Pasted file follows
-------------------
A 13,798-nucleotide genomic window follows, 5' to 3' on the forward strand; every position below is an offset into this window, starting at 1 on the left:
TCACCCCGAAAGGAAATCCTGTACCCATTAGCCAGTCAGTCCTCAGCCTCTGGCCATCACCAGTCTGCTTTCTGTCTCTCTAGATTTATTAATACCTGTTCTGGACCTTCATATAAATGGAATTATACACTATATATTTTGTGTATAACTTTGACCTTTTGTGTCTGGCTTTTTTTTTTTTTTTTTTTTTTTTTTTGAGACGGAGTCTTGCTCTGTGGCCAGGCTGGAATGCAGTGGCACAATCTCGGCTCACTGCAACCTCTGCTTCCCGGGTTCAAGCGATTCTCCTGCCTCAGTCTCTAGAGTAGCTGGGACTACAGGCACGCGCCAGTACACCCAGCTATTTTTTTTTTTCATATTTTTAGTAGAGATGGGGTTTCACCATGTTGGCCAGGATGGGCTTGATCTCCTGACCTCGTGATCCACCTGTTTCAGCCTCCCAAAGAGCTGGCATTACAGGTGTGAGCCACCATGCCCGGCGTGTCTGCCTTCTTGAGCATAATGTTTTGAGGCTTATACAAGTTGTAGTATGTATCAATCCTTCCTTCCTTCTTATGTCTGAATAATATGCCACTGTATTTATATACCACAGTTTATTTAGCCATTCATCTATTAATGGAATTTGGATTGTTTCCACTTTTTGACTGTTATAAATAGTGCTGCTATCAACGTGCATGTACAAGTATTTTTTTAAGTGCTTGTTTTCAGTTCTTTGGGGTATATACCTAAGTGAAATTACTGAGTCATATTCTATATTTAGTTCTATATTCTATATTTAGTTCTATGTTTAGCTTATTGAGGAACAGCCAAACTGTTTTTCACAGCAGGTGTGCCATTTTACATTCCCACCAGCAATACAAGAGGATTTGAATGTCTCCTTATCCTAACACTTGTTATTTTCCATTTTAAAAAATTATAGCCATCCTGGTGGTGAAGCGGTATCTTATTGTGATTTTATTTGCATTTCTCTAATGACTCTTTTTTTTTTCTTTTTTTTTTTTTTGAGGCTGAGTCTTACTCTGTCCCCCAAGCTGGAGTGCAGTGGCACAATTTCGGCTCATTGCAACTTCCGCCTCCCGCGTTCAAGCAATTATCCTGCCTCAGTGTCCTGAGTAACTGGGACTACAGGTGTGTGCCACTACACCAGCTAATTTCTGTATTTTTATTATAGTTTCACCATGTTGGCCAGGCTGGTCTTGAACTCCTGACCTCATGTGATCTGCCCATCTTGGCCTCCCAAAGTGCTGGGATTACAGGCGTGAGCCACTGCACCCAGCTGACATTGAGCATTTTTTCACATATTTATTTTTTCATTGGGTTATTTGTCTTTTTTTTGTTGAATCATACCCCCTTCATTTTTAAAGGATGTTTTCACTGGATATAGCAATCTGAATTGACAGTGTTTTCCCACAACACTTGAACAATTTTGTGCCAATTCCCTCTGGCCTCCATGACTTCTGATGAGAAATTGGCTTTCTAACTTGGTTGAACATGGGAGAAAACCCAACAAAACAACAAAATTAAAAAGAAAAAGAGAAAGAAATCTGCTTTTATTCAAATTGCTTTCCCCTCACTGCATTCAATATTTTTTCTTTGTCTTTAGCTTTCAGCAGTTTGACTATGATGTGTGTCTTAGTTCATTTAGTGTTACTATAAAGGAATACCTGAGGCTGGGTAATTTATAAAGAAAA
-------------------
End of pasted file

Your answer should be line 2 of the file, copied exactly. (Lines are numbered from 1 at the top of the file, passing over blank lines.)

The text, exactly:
TCACCCCGAAAGGAAATCCTGTACCCATTAGCCAGTCAGTCCTCAGCCTCTGGCCATCACCAGTCTGCTTTCTGTCTCTCTAGATTTATTAATACCTGTTCTGGACCTTCATATAAATGGAATTATACACTATATATTTTGTGTATAACTTTGACCTTTTGTGTCTGGCTTTTTTTTTTTTTTTTTTTTTTTTTTTGAGACGGAGTCTTGCTCTGTGGCCAGGCTGGAATGCAGTGGCACAATCTCGGCTCACTGCAACCTCTGCTTCCCGGGTTCAAGCGATTCTCCTGCCTCAGTCTCTAGAGTAGCTGGGACTACAGGCACGCGCCAGTACACCCAGCTATTTTTTTTTTTCATATTTTTAGTAGAGATGGGGTTTCACCATGTTGGCCAGGATGGGCTTGATCTCCTGACCTCGTGATCCACCTGTTTCAGCCTCCCAAAGAGCTGGCATTACAGGTGTGAGCCACCATGCCCGGCGTGTCTGCCTTCTTGAGCATAATGTTTTGAGGCTTATACAAGTTGTAGTATGTATCAATCCTTCCTTCCTTCTTATGTCTGAATAATATGCCACTGTATTTATATACCACAGTTTATTTAGCCATTCATCTATTAATGGAATTTGGATTGTTTCCACTTTTTGACTGTTATAAATAGTGCTGCTATCAACGTGCATGTACAAGTATTTTTTTAAGTGCTTGTTTTCAGTTCTTTGGGGTATATACCTAAGTGAAATTACTGAGTCATATTCTATATTTAGTTCTATATTCTATATTTAGTTCTATGTTTAGCTTATTGAGGAACAGCCAAACTGTTTTTCACAGCAGGTGTGCCATTTTACATTCCCACCAGCAATACAAGAGGATTTGAATGTCTCCTTATCCTAACACTTGTTATTTTCCATTTTAAAAAATTATAGCCATCCTGGTGGTGAAGCGGTATCTTATTGTGATTTTATTTGCATTTCTCTAATGACTCTTTTTTTTTTCTTTTTTTTTTTTTTGAGGCTGAGTCTTACTCTGTCCCCCAAGCTGGAGTGCAGTGGCACAATTTCGGCTCATTGCAACTTCCGCCTCCCGCGTTCAAGCAATTATCCTGCCTCAGTGTCCTGAGTAACTGGGACTACAGGTGTGTGCCACTACACCAGCTAATTTCTGTATTTTTATTATAGTTTCACCATGTTGGCCAGGCTGGTCTTGAACTCCTGACCTCATGTGATCTGCCCATCTTGGCCTCCCAAAGTGCTGGGATTACAGGCGTGAGCCACTGCACCCAGCTGACATTGAGCATTTTTTCACATATTTATTTTTTCATTGGGTTATTTGTCTTTTTTTTGTTGAATCATACCCCCTTCATTTTTAAAGGATGTTTTCACTGGATATAGCAATCTGAATTGACAGTGTTTTCCCACAACACTTGAACAATTTTGTGCCAATTCCCTCTGGCCTCCATGACTTCTGATGAGAAATTGGCTTTCTAACTTGGTTGAACATGGGAGAAAACCCAACAAAACAACAAAATTAAAAAGAAAAAGAGAAAGAAATCTGCTTTTATTCAAATTGCTTTCCCCTCACTGCATTCAATATTTTTTCTTTGTCTTTAGCTTTCAGCAGTTTGACTATGATGTGTGTCTTAGTTCATTTAGTGTTACTATAAAGGAATACCTGAGGCTGGGTAATTTATAAAGAAAA